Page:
Session Category: Immunology
Abstract Number: 1537, e-poster
Date and Time: Saturday, April 10, 2021, 8:30 a.m. ET via the AACR website,

This will likely be about CTX130 which is in Phase 1 right now. The following is the abstract of CRSP's last poster at AACR:

T cell lymphomas account for 10% to 15% of non-Hodgkin lymphomas and are diverse biologically and clinically. Unlike B-cell lymphomas, T cell lymphomas are rather resistant to conventional therapies, such as chemotherapy and antibody-based therapeutics. This resistance coupled with the diversity of the T cell diseases means that there is a significant unmet need across the T cell lymphoma subtypes.

CD70 (CD27 ligand) is a candidate target antigen for T cell lymphomas and has been the subject of clinical trials using an enhanced ADCC antibody (ARGX-110). Using flow cytometry and immunohistochemistry (IHC) methods, we analyzed the expression of CD70 in cell lines and clinical samples representing T cell lymphomas and found significant expression of CD70 in multiple types of T cell lymphoma, but at highly variable antigen density.

CAR-T cells targeting CD70 may thus be a potent new therapy to tackle these diseases. However, the use of autologous CAR-T therapy against T cell lymphomas is complicated by the likelihood of creating lymphoma cells carrying the CAR construct. Thus, we sought to examine the potency of our allogeneic anti-CD70 CAR-T cells (CTX130) against T cell lymphoma cells. CTX130 has previously been shown to be active across a range of CD70 expression levels in other cell types representing other malignancies. Consistent with these prior observations, CTX130 exhibited high potency in vitro and in vivo against T cell lymphoma cells across a range of CD70 antigen density and representing different types of T cell lymphomas such as Sézary syndrome and cutaneous T cell lymphoma (CTCL). CTX130 may thus be a valid therapeutic to evaluate in T cell lymphoma patients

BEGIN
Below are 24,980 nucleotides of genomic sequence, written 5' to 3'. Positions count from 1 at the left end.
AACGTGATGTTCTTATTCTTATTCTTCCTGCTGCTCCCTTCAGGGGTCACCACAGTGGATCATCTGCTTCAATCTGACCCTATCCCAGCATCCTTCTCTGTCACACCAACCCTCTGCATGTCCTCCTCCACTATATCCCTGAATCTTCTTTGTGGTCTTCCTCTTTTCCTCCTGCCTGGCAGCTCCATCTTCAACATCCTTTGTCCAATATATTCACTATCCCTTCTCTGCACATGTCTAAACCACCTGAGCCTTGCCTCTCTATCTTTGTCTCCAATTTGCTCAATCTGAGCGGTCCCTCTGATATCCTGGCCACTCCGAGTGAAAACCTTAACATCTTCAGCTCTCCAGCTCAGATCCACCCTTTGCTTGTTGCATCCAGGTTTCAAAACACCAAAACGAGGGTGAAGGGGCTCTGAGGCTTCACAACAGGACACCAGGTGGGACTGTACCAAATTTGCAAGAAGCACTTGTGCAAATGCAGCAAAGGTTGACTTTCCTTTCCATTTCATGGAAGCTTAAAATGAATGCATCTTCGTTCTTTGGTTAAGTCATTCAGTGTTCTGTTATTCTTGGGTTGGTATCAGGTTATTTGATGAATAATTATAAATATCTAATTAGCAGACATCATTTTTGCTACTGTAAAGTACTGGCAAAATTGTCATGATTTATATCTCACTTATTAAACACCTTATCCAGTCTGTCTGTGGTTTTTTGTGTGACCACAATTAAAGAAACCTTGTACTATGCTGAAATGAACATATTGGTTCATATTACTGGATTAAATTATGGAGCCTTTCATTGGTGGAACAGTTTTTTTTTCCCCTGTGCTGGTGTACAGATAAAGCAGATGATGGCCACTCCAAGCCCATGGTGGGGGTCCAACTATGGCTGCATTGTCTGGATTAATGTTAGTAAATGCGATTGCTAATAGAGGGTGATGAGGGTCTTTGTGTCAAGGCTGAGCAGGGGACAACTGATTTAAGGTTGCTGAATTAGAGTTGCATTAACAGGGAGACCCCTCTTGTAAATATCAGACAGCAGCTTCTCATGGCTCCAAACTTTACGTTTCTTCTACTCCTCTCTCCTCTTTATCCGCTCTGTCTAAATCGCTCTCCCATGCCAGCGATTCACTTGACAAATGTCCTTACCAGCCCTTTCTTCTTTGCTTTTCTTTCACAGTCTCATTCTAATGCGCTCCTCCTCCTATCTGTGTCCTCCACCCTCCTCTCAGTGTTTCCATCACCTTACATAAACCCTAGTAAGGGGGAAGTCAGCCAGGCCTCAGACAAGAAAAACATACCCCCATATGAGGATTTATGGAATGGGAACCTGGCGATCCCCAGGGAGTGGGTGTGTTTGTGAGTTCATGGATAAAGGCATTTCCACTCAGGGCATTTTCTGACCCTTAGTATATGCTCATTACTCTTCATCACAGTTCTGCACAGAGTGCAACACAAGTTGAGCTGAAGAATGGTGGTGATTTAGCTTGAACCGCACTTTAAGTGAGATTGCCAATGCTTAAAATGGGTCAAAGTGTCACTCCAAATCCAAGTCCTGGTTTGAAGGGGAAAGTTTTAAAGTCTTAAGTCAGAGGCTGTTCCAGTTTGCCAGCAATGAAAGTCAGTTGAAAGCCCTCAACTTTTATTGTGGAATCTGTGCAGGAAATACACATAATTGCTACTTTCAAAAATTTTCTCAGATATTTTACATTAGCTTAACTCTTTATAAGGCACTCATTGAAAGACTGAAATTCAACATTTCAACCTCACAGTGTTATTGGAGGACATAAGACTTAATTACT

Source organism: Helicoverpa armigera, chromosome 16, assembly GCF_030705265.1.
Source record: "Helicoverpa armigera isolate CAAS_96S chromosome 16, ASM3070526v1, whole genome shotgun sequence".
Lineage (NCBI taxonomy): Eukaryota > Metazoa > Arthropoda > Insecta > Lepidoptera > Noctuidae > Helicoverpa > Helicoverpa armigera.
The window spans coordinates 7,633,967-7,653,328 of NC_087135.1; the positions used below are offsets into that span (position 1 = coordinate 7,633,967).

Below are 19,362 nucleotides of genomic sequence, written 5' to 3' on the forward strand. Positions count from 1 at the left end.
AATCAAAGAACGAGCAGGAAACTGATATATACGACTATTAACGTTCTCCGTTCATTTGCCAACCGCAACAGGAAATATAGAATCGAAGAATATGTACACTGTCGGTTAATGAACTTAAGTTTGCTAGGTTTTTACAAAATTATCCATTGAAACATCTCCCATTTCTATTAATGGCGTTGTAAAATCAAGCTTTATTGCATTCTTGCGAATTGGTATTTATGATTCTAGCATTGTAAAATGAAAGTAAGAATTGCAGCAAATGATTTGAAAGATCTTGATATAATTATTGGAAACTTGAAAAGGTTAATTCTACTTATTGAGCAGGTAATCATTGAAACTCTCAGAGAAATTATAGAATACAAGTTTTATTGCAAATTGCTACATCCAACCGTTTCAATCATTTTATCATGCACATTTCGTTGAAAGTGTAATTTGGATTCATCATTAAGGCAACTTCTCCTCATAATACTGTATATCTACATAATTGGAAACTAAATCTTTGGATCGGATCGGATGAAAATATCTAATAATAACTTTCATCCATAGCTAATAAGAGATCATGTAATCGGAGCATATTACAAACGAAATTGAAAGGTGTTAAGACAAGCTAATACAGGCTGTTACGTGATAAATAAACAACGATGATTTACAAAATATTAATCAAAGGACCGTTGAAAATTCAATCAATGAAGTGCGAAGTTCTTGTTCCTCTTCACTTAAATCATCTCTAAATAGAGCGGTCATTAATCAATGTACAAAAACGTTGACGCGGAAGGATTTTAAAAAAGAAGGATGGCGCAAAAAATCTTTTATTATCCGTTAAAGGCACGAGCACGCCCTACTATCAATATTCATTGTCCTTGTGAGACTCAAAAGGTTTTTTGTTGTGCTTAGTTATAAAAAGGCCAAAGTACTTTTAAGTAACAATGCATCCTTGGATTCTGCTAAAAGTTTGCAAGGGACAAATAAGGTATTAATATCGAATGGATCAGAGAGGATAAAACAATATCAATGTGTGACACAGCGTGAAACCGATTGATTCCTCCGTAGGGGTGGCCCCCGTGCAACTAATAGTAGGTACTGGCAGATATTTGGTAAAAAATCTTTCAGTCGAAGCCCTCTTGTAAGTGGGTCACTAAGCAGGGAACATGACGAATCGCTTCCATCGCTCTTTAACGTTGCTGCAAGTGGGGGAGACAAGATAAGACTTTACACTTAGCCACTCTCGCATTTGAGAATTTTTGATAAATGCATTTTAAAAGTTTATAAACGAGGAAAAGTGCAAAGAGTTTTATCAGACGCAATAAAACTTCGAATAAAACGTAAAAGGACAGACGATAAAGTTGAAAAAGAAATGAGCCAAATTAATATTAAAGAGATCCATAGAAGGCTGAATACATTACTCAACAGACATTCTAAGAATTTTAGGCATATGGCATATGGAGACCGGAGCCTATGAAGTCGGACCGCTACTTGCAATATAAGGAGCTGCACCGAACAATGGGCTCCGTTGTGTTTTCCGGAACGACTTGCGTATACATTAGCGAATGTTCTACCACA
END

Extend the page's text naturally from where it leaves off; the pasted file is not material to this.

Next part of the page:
You misspelled the company many times in the article. You need to proofread before publishing things.
I don't know anything about this technology and it may be wonderful and amazing, but this company has a Price to Sales Ratio of 10,400, has a market cap of over $8 billion, and generated total revenue of $720,000 (which is about what a well run convenience store generates). The cruise lines in 2020 with no people on them have better price to sales ratios than this.